Imagine setting up camp or heading off into the north woods with a billboard greeting or sendoff from the good folks who want to sell you triple-decker bacon burgers, gasoline, weedkiller, or ED pills.
*  And remember that Stepp recently blew off legislators of her own party as well as the non-partisan Legislative Fiscal Bureau by declining to answer questions about about the state's wastewater treatment planning - - a pattern of non-compliance echoing Walker and DNR disregard of the US Clean Water Act for five years.

With that in mind, here is the legislators' letter, dated yesterday:

December 5, 2016

Secretary Cathy Stepp
Department of Natural Resources
101 South Webster Street
Madison, WI 53703

Dear Secretary Stepp,

We recently received your agency’s report outlining potential revenue options to address the budget shortfall facing the Wisconsin State Park System for the 2017-19 State Budget. We appreciate the opportunity to review the revenue proposals in this report.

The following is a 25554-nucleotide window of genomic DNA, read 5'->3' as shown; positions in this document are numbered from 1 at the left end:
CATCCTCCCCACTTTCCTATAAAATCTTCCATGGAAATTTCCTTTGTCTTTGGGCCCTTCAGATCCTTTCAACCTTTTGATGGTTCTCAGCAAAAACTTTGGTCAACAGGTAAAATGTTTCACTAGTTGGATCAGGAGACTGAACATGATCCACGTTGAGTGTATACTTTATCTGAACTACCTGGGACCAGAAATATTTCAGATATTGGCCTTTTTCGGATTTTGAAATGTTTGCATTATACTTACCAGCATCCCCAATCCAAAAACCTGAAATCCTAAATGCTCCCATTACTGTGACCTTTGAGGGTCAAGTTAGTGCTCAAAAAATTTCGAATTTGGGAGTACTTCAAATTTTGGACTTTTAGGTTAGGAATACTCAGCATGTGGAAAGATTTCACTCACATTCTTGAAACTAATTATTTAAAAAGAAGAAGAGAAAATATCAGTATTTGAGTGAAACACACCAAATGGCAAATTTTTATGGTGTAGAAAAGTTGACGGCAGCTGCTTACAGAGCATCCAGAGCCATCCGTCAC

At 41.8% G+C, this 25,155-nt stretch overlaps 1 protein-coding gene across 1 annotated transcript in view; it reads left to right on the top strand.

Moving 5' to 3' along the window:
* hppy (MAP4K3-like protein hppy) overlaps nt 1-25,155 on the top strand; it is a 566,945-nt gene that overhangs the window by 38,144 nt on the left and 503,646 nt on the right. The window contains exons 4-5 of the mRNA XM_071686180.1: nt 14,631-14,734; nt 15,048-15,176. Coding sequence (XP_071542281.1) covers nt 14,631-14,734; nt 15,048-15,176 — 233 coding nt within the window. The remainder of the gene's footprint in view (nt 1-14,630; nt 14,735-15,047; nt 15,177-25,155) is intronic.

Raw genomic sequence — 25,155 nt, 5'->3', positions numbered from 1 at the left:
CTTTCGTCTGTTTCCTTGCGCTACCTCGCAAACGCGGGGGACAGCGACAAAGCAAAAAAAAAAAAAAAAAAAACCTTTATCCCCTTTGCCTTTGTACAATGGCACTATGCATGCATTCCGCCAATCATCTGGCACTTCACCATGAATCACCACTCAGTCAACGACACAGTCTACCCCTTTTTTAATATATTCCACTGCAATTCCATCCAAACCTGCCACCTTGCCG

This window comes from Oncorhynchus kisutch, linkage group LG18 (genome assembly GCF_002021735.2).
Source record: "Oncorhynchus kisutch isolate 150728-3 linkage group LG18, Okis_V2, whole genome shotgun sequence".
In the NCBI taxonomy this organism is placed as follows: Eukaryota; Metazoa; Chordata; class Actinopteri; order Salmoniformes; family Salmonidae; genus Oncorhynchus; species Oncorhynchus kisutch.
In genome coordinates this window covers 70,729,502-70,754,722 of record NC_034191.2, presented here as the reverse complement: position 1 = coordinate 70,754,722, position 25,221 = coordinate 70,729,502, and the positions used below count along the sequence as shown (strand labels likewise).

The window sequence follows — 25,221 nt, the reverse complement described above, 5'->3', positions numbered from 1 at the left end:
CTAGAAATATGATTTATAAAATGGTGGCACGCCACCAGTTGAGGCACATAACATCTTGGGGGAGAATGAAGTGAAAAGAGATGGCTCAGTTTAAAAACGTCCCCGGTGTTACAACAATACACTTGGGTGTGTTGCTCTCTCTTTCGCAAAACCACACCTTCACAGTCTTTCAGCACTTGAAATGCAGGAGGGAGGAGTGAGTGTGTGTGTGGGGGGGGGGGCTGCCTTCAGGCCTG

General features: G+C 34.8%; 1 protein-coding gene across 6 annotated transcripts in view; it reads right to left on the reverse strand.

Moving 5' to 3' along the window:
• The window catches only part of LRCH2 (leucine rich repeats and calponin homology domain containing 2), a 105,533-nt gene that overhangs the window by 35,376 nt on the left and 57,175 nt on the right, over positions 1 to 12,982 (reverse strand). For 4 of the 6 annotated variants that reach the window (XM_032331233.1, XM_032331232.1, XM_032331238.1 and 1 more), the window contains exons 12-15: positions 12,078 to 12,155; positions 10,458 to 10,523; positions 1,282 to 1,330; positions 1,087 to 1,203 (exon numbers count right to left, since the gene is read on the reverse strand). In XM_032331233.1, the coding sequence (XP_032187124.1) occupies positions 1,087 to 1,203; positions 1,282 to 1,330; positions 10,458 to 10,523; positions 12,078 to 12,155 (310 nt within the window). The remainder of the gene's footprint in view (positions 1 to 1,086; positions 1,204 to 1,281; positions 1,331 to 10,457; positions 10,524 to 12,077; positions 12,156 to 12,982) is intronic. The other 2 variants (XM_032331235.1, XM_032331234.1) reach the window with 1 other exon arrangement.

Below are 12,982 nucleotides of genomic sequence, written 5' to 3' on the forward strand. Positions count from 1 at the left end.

During the 2015-17 State Budget when the Republicans serving on the Joint Committee on Finance (JFC) voted to remove all state funds from the State Park System we voiced many concerns, including that the cut would result in a structural budget imbalance in the Parks Account. The nonpartisan Legislative Fiscal Bureau (LFB) highlighted at the time that increases in fees would not sustain the 28% cut in funding and estimated a structural deficit of $1.4 million in the Parks Account. Due to this estimate being based on prior years, we would like to request updated numbers on actual revenue and park attendance from the DNR for 2015-16 to better examine the impact of the revenue options you proposed.